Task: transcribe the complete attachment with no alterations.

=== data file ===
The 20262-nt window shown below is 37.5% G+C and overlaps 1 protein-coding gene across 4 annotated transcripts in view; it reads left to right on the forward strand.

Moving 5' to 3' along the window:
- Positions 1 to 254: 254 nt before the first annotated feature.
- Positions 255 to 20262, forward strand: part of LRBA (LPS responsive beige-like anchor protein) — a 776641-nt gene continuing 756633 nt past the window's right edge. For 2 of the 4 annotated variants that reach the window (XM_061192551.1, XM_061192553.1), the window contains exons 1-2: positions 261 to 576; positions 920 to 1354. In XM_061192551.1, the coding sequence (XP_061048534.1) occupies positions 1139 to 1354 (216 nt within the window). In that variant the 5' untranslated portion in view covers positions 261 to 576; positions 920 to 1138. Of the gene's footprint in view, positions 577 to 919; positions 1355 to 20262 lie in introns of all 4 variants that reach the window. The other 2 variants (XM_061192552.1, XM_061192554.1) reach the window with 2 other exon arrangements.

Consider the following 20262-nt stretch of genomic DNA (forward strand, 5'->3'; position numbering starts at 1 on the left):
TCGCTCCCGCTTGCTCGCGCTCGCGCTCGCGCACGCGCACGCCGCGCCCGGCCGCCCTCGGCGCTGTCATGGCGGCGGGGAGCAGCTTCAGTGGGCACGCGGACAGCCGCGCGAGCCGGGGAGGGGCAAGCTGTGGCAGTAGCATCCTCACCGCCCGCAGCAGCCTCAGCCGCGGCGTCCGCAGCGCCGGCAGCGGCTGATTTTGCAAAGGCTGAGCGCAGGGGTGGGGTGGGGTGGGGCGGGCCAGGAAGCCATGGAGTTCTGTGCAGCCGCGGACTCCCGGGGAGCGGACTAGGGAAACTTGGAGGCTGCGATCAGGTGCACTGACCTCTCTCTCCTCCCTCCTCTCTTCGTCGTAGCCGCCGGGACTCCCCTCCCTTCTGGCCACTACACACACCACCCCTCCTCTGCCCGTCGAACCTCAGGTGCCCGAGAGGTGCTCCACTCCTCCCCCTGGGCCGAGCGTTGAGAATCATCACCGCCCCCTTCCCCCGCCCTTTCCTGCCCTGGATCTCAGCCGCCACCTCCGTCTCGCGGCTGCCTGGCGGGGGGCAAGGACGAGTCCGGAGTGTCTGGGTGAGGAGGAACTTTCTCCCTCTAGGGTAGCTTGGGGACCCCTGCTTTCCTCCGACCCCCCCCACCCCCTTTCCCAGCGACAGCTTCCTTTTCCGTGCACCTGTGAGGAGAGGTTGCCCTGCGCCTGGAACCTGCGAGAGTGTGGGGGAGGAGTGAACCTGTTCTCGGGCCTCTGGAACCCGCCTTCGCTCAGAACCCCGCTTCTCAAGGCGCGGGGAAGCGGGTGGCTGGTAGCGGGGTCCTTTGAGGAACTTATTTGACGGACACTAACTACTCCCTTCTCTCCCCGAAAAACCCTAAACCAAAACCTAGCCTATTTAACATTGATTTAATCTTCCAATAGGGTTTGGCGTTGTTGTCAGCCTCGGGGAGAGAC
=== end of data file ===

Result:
The 20262-nt window shown below is 37.5% G+C and overlaps 1 protein-coding gene across 4 annotated transcripts in view; it reads left to right on the forward strand.

Moving 5' to 3' along the window:
- Positions 1 to 254: 254 nt before the first annotated feature.
- Positions 255 to 20262, forward strand: part of LRBA (LPS responsive beige-like anchor protein) — a 776641-nt gene continuing 756633 nt past the window's right edge. For 2 of the 4 annotated variants that reach the window (XM_061192551.1, XM_061192553.1), the window contains exons 1-2: positions 261 to 576; positions 920 to 1354. In XM_061192551.1, the coding sequence (XP_061048534.1) occupies positions 1139 to 1354 (216 nt within the window). In that variant the 5' untranslated portion in view covers positions 261 to 576; positions 920 to 1138. Of the gene's footprint in view, positions 577 to 919; positions 1355 to 20262 lie in introns of all 4 variants that reach the window. The other 2 variants (XM_061192552.1, XM_061192554.1) reach the window with 2 other exon arrangements.

Consider the following 20262-nt stretch of genomic DNA (forward strand, 5'->3'; position numbering starts at 1 on the left):
TCGCTCCCGCTTGCTCGCGCTCGCGCTCGCGCACGCGCACGCCGCGCCCGGCCGCCCTCGGCGCTGTCATGGCGGCGGGGAGCAGCTTCAGTGGGCACGCGGACAGCCGCGCGAGCCGGGGAGGGGCAAGCTGTGGCAGTAGCATCCTCACCGCCCGCAGCAGCCTCAGCCGCGGCGTCCGCAGCGCCGGCAGCGGCTGATTTTGCAAAGGCTGAGCGCAGGGGTGGGGTGGGGTGGGGCGGGCCAGGAAGCCATGGAGTTCTGTGCAGCCGCGGACTCCCGGGGAGCGGACTAGGGAAACTTGGAGGCTGCGATCAGGTGCACTGACCTCTCTCTCCTCCCTCCTCTCTTCGTCGTAGCCGCCGGGACTCCCCTCCCTTCTGGCCACTACACACACCACCCCTCCTCTGCCCGTCGAACCTCAGGTGCCCGAGAGGTGCTCCACTCCTCCCCCTGGGCCGAGCGTTGAGAATCATCACCGCCCCCTTCCCCCGCCCTTTCCTGCCCTGGATCTCAGCCGCCACCTCCGTCTCGCGGCTGCCTGGCGGGGGGCAAGGACGAGTCCGGAGTGTCTGGGTGAGGAGGAACTTTCTCCCTCTAGGGTAGCTTGGGGACCCCTGCTTTCCTCCGACCCCCCCCACCCCCTTTCCCAGCGACAGCTTCCTTTTCCGTGCACCTGTGAGGAGAGGTTGCCCTGCGCCTGGAACCTGCGAGAGTGTGGGGGAGGAGTGAACCTGTTCTCGGGCCTCTGGAACCCGCCTTCGCTCAGAACCCCGCTTCTCAAGGCGCGGGGAAGCGGGTGGCTGGTAGCGGGGTCCTTTGAGGAACTTATTTGACGGACACTAACTACTCCCTTCTCTCCCCGAAAAACCCTAAACCAAAACCTAGCCTATTTAACATTGATTTAATCTTCCAATAGGGTTTGGCGTTGTTGTCAGCCTCGGGGAGAGAC